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Need Accurate Color?: Let Grey Cards and White Balancing Come to Your Rescue!


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The superheroes of accurate color have arrived!

There is perhaps nothing more alienating for online shoppers than inaccurate color representations in product photos. Customers can feel frustrated, dissatisfied, and even deceived when they receive a product that is colored differently than what they saw on the online product page.
Since it is imperative, then, for online retailers to represent the colors of their products accurately, it is good to know how to use two superheroes of accurate color—grey cards and white balance—to your advantage.

What is a Grey Card?

A grey card is designed to help photographers to adjust their exposure and white balance settings consistently by providing a reference point. This reference point will set a white balance, or color balance, point for a particular image set and all images captured thereafter.

The reference point will prompt your camera to compensate for any illuminant color in the space where you plan to shoot by adjusting the white balance and/or color profile.

Photoshop is more than capable of helping you to correct colors that may not have translated well.

How do I use a Grey Card?

To measure your reference point, place the grey card in the area or scene in which you intend to take a photograph with the grey side facing toward the camera. For the most accurate results, place the card directly where your subject might stand or rest so that it reflects the light source. Then, adjust your settings to ensure optimal exposure and focus and take a test shot. You might need to take two or three to get the image looking the way you would like.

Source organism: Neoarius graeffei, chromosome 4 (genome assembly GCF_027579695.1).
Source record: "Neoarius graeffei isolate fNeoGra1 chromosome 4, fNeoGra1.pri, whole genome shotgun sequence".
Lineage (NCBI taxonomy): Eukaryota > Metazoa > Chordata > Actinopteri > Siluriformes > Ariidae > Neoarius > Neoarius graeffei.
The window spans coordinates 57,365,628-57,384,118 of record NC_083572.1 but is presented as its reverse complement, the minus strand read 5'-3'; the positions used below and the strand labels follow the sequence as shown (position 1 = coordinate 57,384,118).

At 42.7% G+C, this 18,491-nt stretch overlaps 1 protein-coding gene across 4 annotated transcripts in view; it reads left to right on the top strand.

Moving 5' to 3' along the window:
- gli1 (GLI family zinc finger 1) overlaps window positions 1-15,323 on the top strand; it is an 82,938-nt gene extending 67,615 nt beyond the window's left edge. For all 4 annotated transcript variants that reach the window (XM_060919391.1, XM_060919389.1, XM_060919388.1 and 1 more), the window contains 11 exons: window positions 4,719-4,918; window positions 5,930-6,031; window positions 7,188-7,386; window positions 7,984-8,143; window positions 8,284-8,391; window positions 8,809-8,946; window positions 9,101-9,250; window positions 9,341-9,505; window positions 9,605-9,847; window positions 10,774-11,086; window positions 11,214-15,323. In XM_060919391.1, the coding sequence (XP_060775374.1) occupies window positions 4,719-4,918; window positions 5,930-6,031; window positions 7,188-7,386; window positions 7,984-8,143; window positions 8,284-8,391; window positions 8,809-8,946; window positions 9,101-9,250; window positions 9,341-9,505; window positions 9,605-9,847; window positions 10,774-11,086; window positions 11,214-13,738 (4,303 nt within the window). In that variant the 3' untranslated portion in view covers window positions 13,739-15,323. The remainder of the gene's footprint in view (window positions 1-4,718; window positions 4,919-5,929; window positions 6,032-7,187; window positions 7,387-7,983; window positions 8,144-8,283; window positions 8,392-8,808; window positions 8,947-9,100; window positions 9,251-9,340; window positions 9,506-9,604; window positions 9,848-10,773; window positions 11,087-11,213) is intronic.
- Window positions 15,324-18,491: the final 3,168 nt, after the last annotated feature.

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Once you have captured the image in camera, you can then navigate to the camera’s internal shooting menu and select one of the preset white balance options or “custom white balance,” which are settings that all modern DSLRs come equipped with.

These are the standard white balance presets

These are the standard white balance presets.

If you have time, it is a good practice to repeat this process several times to make sure that you have captured an accurate reference point before you begin shooting. If the light source, time of day, or location changes during your shooting session, then you will need to use the grey card to measure another reference point.

Why does the Grey Card work?

Essentially, the grey card works because of its lack of color. Grey is a neutral tone, and even though there are many different shades of grey, the grey used on a grey card is considered to be a “middle grey.” The middle grey hue makes it easy for the camera to understand a given lighting situation and prescribe the best solution.

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It is quite easy to use a grey card. Simply place it in the area where you plan to shoot your subject, facing the direction of where you plan to place the camera. If you are using artificial light, you will want to make sure you light the grey card the same way you plan to light your subject. You should have a “custom white balance” selection in your camera menu. You will find this setting and select it and take a picture. It helps to do this process at least three times to make sure that the light is being registered correctly.

In AUTO shooting mode, the camera automatically searches for this medium grey hue in a scene in order to determine the right exposure and white balance, and this is also how the camera determines the correct white balance when you set white balance to AUTO.